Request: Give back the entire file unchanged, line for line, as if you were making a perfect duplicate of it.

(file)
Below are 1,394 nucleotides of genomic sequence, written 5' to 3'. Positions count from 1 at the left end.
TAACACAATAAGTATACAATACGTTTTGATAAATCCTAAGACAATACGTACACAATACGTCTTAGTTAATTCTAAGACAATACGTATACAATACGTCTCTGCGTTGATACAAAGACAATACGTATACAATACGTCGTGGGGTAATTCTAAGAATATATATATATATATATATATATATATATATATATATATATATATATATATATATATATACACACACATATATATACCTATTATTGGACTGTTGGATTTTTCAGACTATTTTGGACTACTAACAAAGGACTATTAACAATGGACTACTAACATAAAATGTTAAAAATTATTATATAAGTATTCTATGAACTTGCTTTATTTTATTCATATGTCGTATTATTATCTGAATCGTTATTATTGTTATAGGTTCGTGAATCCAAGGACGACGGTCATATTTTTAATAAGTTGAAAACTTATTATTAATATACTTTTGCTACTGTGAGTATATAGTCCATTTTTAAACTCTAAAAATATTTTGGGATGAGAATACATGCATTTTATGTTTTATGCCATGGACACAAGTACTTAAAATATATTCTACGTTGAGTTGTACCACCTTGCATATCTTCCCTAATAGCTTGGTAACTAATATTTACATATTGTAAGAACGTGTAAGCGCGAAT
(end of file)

Below are 1,394 nucleotides of genomic sequence, written 5' to 3'. Positions count from 1 at the left end.
TAACACAATAAGTATACAATACGTTTTGATAAATCCTAAGACAATACGTACACAATACGTCTTAGTTAATTCTAAGACAATACGTATACAATACGTCTCTGCGTTGATACAAAGACAATACGTATACAATACGTCGTGGGGTAATTCTAAGAATATATATATATATATATATATATATATATATATATATATATATATATATATATATATATACACACACATATATATACCTATTATTGGACTGTTGGATTTTTCAGACTATTTTGGACTACTAACAAAGGACTATTAACAATGGACTACTAACATAAAATGTTAAAAATTATTATATAAGTATTCTATGAACTTGCTTTATTTTATTCATATGTCGTATTATTATCTGAATCGTTATTATTGTTATAGGTTCGTGAATCCAAGGACGACGGTCATATTTTTAATAAGTTGAAAACTTATTATTAATATACTTTTGCTACTGTGAGTATATAGTCCATTTTTAAACTCTAAAAATATTTTGGGATGAGAATACATGCATTTTATGTTTTATGCCATGGACACAAGTACTTAAAATATATTCTACGTTGAGTTGTACCACCTTGCATATCTTCCCTAATAGCTTGGTAACTAATATTTACATATTGTAAGAACGTGTAAGCGCGAAT